Dietitian Lisa Middleton Guides You on Nutrition for Pregnancy


Nutrition for Pregnancy

As soon as you become pregnant your body starts to go through physical and emotional changes. These can impact on your nutrition for pregnancy choices and requirements.

There is so much information out there about nutrition for pregnancy, and it can be quite overwhelming when trying to work out exactly what to eat.

Every pregnancy is different and what works for some people won’t work for others.

Nutrition for Pregnancy by Dietitian Lisa Middleton
Nutrition for Pregnancy by Dietitian Lisa Middleton

Nutrition priorities during pregnancy include:

1. Type of foods – there is an increased need for certain nutrients during pregnancy.

2. The amount of food required.

3. Food safety – food choices should be SAFE for both mother and baby.

Do I need to eat more when pregnant?

Energy needs do increase during the middle and later stages of pregnancy, however there is certainly no need to ‘eat for two’!

Individual needs will vary, however below is a rough idea of increased energy requirements for different trimesters:

1. Additional energy requirements during pregnancy (based on average 12kg gain)

2. 2nd Trimester- extra 1400kJ / 330calories

3. 3rd Trimester- extra 1900kJ / 450calories

4. Underweight women or very physically active may need more

Small meals and snacks spaced throughout the day, often works well, ensuring carbohydrate timed before and after exercise to keep energy levels up.

If you are not eating enough you will become tired and run-down so listen to your body!

Important Nutrients for Pregnancy

Iron during Pregnancy

Pregnant women who are active are at increased risk of low iron levels. Inadequate iron stores can lead to a number of symptoms, such as fatigue and lowered immune function.

Iron is part of haemoglobin in red blood cells.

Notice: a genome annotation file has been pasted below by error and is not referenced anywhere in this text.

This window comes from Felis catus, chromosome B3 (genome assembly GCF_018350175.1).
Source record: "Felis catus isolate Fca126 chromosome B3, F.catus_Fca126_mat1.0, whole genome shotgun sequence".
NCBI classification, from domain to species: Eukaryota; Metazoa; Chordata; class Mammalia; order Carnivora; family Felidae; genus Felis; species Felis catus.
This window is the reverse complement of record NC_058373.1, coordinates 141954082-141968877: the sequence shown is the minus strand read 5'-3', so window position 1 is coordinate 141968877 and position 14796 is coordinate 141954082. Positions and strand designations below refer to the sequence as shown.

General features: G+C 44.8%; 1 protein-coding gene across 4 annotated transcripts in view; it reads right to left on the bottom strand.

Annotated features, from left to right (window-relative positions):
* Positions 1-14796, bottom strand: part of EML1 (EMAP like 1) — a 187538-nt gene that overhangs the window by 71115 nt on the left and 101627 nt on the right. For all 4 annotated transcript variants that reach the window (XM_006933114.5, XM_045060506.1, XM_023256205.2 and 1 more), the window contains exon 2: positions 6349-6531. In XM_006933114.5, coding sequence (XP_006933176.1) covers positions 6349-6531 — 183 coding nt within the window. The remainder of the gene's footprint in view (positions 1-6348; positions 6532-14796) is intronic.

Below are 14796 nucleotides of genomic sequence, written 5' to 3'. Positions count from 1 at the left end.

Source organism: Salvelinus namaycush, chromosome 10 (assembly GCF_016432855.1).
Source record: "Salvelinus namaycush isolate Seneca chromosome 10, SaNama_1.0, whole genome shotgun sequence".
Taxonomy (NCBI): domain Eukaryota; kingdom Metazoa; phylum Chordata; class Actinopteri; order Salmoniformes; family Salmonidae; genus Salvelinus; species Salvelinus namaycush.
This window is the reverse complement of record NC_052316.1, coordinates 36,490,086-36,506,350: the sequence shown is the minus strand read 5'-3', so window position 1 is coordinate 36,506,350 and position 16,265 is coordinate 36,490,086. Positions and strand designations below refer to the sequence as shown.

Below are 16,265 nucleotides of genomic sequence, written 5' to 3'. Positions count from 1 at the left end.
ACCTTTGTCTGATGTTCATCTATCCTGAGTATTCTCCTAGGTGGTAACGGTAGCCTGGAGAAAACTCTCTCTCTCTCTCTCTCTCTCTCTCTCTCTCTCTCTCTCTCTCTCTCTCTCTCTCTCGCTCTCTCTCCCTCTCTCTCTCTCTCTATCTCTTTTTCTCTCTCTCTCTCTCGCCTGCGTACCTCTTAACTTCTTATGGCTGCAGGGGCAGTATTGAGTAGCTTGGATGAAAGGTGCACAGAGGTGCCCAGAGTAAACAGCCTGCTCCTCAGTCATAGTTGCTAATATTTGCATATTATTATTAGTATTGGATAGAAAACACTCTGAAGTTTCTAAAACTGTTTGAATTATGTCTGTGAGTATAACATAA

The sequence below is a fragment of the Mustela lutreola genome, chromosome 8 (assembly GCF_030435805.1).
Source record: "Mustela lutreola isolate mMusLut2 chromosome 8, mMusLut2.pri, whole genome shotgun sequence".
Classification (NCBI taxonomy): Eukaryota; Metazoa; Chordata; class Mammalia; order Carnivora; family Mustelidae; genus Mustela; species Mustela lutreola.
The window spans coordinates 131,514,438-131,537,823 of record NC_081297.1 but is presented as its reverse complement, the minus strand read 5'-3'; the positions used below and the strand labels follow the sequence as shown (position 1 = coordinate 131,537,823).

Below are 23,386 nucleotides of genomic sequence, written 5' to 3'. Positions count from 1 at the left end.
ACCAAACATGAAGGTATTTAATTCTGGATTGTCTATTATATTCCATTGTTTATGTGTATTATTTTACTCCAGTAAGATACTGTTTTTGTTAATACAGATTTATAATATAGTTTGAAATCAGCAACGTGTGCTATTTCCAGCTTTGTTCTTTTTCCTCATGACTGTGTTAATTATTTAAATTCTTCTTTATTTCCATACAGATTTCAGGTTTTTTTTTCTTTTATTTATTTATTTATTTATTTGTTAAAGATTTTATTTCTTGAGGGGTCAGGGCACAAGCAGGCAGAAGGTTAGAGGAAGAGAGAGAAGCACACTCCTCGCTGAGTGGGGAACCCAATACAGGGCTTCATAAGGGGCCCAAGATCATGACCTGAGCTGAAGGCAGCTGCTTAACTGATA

Haemoglobin picks up oxygen from the lungs and carries it to the muscles and brain. Without enough iron we are unable to transport oxygen around the body.

Risk factors for low iron stores:

1. Inadequate dietary iron intake

2. Blood losses – injury, heavy periods

3. Heavy exercise

4. Pregnancy

Women often consume inadequate iron, particularly if vegetarian. It can be difficult to meet needs if iron-rich foods, such as red meat, are avoided.

Food sources of iron for pregnant women

  1. Red meat

2. Chicken

3. Liver

4. Eggs

5. Legumes

6. Nuts and seeds

7. Fortified breakfast cereal

8. Some green vegetables

Iron from animal sources (haem iron) is better absorbed than from plant foods (non-haem iron).

Adding a Vitamin C rich food, such as kiwi fruit, strawberries, oranges or red capsicum to non-haem iron sources can improve iron absorption.

Calcium during Pregnancy

Calcium is a mineral that is essential for bone development and muscle function.

Daily calcium intake is recommended at 800-1000mg per day. Pregnancy and breastfeeding increase calcium requirements and intake must increase during these times.

Dairy foods are the best source of calcium. Non-dairy sources of calcium include fortified alternative milk products, canned salmon (including bones!), green leafy vegetables and nuts/seeds. Careful dietary planning is required to achieve adequate calcium if dairy foods are not eaten.

Folate during Pregnancy

Did you know that folate is a B vitamin required for the development of new body cells?

Folate intake is particularly important for women planning a pregnancy, with intake recommended at 400ug per day, which is double that required for general population.

Research indicates that adequate folate in the months before and the first 3 months of pregnancy reduces the risk of babies being born with certain birth defects, such as Spina Bifida where neural tube development has been effected.

Rich sources of folate include dark green leafy vegetables, some fruits, nuts and legumes and fortified cereals, breads and pastas.

Other considerations:

1. Iodine intake

2. Mercury in fish

3. Food safety – Listeria and avoidance of high risk foods.

4. Constipation

The above information is of a general nature only, please see an Accredited Practising Dietitian for advice individualised to your particular needs.

Lisa Middleton, Advanced Sports Dietitian and Fitness Consultant

Lisa’s Website:

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